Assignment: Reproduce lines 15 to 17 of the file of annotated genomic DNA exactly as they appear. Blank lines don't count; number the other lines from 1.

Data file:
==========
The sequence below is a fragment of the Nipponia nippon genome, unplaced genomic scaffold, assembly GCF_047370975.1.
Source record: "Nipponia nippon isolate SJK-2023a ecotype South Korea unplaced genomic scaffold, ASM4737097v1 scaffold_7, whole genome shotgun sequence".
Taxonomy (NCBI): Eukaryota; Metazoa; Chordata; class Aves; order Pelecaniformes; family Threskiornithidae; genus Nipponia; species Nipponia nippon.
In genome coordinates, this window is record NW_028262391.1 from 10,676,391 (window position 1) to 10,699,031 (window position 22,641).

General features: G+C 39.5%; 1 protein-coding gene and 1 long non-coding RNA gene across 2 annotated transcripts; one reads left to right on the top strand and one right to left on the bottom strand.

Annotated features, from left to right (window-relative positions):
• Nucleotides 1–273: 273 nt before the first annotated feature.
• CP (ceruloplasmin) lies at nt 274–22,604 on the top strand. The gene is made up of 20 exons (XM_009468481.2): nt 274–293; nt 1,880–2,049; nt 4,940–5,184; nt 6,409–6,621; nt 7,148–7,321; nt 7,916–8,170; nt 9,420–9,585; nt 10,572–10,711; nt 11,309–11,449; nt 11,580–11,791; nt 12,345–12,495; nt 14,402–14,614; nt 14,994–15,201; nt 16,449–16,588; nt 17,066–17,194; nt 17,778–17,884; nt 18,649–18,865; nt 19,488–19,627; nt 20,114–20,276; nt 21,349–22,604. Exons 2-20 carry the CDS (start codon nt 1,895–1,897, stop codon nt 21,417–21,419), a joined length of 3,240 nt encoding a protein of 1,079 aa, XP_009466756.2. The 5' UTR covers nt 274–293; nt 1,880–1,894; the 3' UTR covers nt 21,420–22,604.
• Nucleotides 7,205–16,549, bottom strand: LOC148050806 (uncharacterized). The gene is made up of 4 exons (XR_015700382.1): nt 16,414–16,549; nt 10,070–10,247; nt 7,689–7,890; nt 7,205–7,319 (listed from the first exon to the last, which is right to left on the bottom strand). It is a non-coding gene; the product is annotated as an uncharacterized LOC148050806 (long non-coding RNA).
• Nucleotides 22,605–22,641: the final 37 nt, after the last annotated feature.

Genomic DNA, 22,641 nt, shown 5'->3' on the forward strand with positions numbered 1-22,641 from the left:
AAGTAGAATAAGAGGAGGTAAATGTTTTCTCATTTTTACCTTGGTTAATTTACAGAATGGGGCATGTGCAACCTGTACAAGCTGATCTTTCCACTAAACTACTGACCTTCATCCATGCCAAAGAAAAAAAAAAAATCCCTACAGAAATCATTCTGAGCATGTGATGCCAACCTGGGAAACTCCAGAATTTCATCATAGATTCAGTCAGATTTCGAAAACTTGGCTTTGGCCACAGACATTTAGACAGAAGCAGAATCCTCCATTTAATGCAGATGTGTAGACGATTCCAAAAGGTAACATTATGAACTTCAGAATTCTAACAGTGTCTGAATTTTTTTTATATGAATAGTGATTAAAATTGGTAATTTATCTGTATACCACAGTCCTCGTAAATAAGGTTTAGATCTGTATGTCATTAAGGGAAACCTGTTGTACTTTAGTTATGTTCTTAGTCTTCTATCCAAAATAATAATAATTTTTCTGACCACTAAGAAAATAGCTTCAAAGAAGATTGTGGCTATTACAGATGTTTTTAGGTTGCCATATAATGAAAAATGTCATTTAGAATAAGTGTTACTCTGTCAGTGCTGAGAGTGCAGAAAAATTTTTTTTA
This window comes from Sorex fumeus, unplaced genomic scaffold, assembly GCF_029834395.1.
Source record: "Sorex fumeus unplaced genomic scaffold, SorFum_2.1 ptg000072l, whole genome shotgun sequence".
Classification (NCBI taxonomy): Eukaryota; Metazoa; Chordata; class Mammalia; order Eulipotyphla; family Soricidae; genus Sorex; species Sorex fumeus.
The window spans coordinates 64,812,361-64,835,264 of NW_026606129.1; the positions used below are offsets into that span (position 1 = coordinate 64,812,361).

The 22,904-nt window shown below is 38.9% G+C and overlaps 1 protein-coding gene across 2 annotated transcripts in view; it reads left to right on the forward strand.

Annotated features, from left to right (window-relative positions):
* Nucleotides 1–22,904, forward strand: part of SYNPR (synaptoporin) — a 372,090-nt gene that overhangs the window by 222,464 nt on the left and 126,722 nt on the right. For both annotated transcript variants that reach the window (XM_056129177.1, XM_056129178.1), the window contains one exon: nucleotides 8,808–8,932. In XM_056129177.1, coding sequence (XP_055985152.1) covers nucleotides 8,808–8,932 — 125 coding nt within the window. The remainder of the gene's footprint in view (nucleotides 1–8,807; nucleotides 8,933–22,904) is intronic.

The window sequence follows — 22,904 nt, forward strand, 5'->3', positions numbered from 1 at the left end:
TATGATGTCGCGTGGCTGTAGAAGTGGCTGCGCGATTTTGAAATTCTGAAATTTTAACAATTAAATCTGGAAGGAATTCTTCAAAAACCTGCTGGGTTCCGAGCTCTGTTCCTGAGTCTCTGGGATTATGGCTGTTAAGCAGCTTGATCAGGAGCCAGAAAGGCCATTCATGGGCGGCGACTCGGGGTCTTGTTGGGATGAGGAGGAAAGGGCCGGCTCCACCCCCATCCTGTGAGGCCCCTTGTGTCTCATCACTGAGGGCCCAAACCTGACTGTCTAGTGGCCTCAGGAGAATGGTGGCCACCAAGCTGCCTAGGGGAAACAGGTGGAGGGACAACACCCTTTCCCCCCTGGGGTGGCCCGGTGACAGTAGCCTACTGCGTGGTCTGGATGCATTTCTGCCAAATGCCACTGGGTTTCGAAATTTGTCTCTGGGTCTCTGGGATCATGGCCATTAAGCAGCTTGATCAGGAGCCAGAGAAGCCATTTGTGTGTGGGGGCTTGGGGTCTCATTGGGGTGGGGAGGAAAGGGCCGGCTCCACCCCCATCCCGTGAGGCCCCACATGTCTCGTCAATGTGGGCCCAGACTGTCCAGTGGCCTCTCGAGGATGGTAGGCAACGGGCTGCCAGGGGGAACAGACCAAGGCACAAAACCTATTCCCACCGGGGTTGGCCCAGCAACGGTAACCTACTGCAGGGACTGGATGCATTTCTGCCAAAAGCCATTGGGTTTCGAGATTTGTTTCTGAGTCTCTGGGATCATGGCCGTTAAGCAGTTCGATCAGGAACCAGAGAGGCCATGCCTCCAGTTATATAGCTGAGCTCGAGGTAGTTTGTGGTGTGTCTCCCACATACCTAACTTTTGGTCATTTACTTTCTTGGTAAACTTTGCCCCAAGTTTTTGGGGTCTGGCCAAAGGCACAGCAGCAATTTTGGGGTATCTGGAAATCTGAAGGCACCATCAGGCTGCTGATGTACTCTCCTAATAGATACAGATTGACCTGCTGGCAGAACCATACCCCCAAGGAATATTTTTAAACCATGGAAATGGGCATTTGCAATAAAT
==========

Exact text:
Classification (NCBI taxonomy): Eukaryota; Metazoa; Chordata; class Mammalia; order Eulipotyphla; family Soricidae; genus Sorex; species Sorex fumeus.
The window spans coordinates 64,812,361-64,835,264 of NW_026606129.1; the positions used below are offsets into that span (position 1 = coordinate 64,812,361).

The 22,904-nt window shown below is 38.9% G+C and overlaps 1 protein-coding gene across 2 annotated transcripts in view; it reads left to right on the forward strand.